ingredient information
Fish Gelatin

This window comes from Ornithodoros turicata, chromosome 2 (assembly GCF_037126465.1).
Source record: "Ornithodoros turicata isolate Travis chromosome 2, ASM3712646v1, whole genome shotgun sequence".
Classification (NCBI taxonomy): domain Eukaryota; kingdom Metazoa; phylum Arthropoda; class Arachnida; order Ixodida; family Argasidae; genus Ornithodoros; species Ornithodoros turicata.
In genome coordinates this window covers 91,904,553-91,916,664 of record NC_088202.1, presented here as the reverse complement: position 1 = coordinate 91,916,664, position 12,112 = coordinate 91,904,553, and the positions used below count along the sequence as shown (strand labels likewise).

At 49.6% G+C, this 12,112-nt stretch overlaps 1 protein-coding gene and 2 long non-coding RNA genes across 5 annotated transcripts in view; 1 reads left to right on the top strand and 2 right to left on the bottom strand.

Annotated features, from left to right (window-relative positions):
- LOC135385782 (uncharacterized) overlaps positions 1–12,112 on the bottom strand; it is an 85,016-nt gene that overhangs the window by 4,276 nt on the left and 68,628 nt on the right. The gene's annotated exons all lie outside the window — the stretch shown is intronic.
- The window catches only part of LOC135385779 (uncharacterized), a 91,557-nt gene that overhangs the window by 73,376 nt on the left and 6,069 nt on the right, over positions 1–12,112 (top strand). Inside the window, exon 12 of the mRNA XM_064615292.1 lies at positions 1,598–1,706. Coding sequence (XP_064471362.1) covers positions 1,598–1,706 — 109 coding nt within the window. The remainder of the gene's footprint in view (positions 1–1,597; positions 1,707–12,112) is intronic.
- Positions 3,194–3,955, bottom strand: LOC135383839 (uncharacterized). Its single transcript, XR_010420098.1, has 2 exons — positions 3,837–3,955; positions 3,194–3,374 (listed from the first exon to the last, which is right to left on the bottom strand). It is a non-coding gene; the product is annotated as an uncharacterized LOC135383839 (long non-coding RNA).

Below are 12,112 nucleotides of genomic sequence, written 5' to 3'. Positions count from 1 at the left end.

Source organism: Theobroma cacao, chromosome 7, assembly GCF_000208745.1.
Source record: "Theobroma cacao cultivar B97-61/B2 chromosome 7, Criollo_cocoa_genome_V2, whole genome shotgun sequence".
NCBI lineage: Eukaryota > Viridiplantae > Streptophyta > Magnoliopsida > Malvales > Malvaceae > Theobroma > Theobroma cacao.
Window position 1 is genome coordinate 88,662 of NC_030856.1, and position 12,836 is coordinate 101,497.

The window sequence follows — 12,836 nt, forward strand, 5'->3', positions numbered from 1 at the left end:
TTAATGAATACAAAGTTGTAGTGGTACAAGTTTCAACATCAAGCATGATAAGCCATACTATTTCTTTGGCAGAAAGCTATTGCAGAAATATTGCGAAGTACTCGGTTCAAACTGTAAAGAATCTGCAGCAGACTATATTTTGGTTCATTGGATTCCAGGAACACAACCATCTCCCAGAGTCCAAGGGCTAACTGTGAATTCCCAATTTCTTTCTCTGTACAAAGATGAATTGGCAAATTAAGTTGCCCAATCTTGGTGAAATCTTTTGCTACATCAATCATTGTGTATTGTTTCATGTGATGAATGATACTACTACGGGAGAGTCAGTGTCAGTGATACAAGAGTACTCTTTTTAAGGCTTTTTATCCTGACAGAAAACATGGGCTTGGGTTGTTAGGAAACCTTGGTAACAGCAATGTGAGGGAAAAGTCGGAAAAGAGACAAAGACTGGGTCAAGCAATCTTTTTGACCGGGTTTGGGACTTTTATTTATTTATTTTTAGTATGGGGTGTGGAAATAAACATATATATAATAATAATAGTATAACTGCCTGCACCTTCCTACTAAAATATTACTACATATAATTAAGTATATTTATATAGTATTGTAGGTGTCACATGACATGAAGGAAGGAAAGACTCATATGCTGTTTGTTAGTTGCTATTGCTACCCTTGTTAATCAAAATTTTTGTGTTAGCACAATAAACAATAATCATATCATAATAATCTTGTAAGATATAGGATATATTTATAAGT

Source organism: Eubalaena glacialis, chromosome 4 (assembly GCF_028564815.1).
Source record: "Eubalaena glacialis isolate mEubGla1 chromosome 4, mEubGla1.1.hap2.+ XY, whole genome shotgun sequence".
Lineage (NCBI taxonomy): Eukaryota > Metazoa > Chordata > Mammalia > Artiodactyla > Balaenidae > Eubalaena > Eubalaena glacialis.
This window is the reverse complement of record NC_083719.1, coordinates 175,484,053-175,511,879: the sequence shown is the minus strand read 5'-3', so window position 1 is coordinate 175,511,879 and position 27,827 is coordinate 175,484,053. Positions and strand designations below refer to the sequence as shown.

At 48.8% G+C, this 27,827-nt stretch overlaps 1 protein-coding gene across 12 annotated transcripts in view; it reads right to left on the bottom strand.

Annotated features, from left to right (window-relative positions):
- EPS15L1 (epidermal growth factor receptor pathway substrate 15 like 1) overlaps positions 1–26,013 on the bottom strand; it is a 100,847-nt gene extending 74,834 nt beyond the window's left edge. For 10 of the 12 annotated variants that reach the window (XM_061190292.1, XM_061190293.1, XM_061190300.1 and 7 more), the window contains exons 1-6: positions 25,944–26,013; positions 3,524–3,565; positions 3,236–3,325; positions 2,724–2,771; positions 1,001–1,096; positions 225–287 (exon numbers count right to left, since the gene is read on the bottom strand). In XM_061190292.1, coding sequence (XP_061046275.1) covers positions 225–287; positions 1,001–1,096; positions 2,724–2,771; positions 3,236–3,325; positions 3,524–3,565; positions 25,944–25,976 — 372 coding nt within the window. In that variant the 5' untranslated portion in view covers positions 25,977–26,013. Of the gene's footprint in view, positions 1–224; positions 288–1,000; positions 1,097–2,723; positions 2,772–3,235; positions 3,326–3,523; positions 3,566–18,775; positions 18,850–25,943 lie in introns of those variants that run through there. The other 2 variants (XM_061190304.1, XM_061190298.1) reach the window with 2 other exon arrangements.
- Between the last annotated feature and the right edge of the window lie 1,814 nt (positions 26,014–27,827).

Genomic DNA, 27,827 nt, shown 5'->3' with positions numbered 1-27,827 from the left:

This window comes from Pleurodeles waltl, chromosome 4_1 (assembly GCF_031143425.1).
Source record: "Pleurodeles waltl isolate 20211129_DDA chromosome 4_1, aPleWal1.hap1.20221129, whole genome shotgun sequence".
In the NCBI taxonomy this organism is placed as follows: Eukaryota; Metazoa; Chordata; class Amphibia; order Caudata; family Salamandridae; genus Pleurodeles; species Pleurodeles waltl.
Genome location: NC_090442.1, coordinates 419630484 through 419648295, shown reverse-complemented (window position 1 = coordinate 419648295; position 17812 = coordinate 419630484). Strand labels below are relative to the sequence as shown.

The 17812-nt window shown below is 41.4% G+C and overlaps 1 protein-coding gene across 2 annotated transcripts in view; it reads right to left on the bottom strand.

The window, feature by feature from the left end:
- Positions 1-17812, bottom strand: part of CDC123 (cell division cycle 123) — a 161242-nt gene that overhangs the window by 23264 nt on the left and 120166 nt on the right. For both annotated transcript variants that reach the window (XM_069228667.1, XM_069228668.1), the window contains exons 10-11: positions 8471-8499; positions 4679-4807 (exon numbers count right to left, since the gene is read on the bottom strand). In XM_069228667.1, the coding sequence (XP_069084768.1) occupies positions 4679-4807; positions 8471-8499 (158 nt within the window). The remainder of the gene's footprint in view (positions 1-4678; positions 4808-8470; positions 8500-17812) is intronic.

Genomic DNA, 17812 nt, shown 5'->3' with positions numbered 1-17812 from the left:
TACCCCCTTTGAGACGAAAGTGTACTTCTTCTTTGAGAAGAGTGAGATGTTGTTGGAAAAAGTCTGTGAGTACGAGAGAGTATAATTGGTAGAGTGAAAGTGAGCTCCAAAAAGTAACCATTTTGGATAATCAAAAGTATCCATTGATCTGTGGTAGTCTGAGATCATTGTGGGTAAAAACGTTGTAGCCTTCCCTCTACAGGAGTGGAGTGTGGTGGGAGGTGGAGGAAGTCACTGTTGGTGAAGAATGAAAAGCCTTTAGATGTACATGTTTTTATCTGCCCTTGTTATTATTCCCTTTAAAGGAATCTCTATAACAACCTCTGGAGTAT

fish is any aquatic vertebrate animal that is typically ectothermic (or cold-blooded), covered with scales, and equipped with two sets of paired fins and several unpaired fins. Fish are abundant in the sea and in fresh water, with species being known from mountain streams (e.g., char and gudgeon) as well as in the deepest depths of the ocean (e.g., gulpers and anglerfish). Food prepared from fish is also called fish, and it is an important food source for humans. They are harvested either from wild fisheries (see fishing) or farmed in much the same way as cattle or chickens (see aquaculture). They are also exploited by recreational fishers and fishkeepers, and are exhibited in public aquaria. Fish have had a role in many cultures through the ages, ranging from deities and religious symbols to the subjects of books and popular movies. Gelatin (from French gélatine) is a translucent, colourless, brittle, nearly tasteless solid substance, derived from the collagen inside animals' skin and bones. It is commonly used as a gelling agent in food, pharmaceuticals, photography, and cosmetic manufacturing. Substances containing gelatin or functioning in a similar way are called gelatinous. Gelatin is an irreversibly hydrolyzed form of collagen. Gelatin is classified as a foodstuff, with E number E441. It is in some "gummy" candies as well as other products such as marshmallows, Jell-O, and some low-fat yoghurt. Some dietary customs forbid the use of gelatin from animal sources, and medical issues may limit or prevent its consumption by certain people. Gelatin is a protein produced by partial hydrolysis of collagen extracted from the bones, connective tissues organs, and some intestines of animals such as domesticated cattle, pigs, and horses. The natural molecular bonds between individual collagen strands are broken down into a form that rearranges more easily. Gelatin melts when heated and solidifies when cooled again. Together with water, it forms a semi-solid colloid gel. Gelatin forms a solution of high viscosity in water, which sets to a gel on cooling, and its chemical composition is, in many respects, closely similar to that of its parent collagen. [1] Gelatin solutions show viscoelastic flow and streaming birefringence. If gelatin is put into contact with cold water, some of the material dissolves. The solubility of the gelatin is determined by the method of manufacture. Typically, gelatin can be dispersed in a relatively concentrated acid. Such dispersions are stable for 10–15 days with little or no chemical changes and are suitable for coating purposes or for extrusion into a precipitating bath. Gelatin is also soluble in most polar solvents. Gelatin gels exist over only a small temperature range, the upper limit being the melting point of the gel, which depends on gelatin grade and concentration and the lower limit, the ice point at which ice crystallizes. The mechanical properties are very sensitive to temperature variations, previous thermal history of the gel, and time. The viscosity of the gelatin/water mixture increases with concentration and when kept cool (˜ 4 °C).